ORE MICROSCOPY OF BORNITE PODS IN THE VIBURNUM TREND, SOUTHEAST MISSOURI LEAD DISTRICT
Although all of the bornite occurrences have similar mineralogy, their textures vary significantly. The ores are exceedingly fine grained, and require microscopic examination to distinguish their mineralogy and textural character.
Ore microscopic study of the new bornite occurrence at Casteel shows that it is texturally unlike most previously studied bornite ores in the trend. Rather than bornite-chalcopyrite spheroids, those ores are characterized 1-2 mm diameter colloform bodies, some of which exhibit interior rhythmically deposited layers of bornite and chalcopyrite. The colloform bodies consist of very fine-grained (about 1 µm) rapidly deposited sulfides. In addition, thin bands (1/2 cm) of earlier fine-grained (1-15 µm; average 6 µm) evenly disseminated sulfides occur locally between the larger bands of colloform sulfides.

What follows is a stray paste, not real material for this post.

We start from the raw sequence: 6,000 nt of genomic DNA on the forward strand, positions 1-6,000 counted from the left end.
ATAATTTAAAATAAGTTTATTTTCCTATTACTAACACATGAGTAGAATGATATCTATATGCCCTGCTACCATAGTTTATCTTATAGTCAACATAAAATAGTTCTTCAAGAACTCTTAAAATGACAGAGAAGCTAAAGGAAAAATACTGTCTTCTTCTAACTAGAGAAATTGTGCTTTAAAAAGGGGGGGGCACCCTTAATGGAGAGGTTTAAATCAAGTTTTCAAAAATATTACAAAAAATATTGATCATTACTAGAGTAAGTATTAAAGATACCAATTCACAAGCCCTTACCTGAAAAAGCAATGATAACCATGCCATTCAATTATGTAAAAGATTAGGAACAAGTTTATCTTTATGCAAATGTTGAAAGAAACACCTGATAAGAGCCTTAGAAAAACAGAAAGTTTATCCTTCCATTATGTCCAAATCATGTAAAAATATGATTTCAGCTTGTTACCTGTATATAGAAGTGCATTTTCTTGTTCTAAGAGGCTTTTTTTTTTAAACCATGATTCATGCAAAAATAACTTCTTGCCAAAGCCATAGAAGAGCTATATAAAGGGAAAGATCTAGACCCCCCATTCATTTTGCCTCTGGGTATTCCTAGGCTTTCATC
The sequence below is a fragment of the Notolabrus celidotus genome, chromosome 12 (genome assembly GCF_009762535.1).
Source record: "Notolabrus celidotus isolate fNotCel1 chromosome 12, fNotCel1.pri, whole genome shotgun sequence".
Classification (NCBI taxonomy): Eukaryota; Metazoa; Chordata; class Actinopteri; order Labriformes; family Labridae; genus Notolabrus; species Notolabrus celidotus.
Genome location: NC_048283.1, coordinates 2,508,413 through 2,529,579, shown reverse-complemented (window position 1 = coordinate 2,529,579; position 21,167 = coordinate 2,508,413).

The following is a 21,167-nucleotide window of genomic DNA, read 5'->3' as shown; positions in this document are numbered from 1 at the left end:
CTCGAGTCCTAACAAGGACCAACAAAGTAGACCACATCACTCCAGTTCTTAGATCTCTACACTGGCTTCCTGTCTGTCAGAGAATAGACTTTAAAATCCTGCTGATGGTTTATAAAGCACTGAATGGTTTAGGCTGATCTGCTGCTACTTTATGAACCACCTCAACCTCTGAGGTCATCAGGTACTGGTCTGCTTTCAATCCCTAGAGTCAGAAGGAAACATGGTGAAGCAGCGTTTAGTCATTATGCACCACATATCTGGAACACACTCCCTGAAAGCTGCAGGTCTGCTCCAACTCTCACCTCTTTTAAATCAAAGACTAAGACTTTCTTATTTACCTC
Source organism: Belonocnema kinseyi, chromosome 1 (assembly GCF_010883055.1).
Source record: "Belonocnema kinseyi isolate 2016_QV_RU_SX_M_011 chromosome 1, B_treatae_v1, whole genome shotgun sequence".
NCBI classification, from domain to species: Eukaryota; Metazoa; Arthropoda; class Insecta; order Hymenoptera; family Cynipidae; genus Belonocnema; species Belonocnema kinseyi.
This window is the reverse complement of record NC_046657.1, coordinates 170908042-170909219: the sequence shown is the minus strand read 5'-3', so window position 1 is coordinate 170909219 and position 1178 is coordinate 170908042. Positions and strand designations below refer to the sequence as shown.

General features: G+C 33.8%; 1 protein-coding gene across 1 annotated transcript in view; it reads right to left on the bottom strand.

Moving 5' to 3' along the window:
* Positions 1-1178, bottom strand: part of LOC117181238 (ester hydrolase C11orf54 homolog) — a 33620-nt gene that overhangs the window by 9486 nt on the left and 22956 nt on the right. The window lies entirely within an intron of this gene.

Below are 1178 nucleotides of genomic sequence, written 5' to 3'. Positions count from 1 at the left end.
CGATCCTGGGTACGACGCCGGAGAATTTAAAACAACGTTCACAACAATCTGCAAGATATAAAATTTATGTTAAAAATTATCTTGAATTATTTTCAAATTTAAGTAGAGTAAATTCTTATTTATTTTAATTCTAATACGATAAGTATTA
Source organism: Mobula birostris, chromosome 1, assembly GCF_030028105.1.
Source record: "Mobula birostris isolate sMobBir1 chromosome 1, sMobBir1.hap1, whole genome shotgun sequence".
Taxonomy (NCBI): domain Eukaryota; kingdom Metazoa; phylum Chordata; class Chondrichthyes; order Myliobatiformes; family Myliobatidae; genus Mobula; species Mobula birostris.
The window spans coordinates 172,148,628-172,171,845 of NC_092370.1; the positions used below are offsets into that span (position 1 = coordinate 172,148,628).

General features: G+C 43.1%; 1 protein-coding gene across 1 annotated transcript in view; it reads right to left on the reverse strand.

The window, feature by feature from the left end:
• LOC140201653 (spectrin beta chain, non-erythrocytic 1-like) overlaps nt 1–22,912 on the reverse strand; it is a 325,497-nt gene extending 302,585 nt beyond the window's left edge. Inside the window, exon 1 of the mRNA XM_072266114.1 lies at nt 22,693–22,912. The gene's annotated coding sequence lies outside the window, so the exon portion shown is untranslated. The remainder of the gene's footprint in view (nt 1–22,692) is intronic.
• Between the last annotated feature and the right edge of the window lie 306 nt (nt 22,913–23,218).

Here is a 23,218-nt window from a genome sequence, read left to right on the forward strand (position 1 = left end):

Locally the Casteel bornite ores consist of disseminated bornite ores in which the individual crystals are euhedral doubly terminated prisms and long plates. Euhedral bornite crystals are rare occurrences for any type of copper ores. SEM-EDS confirms that the crystals are bornite. There is no microscopic evidence to suggest the crystals have derived their morphology by the pseudomorphic replacement of non-isometric minerals.
The bornite ores of the Viburnum Trend owe their origin to early hydrothermal fluids that traveled through the Lamotte formation and deposited copper prior to the introduction of subsequent lead-zinc fluids.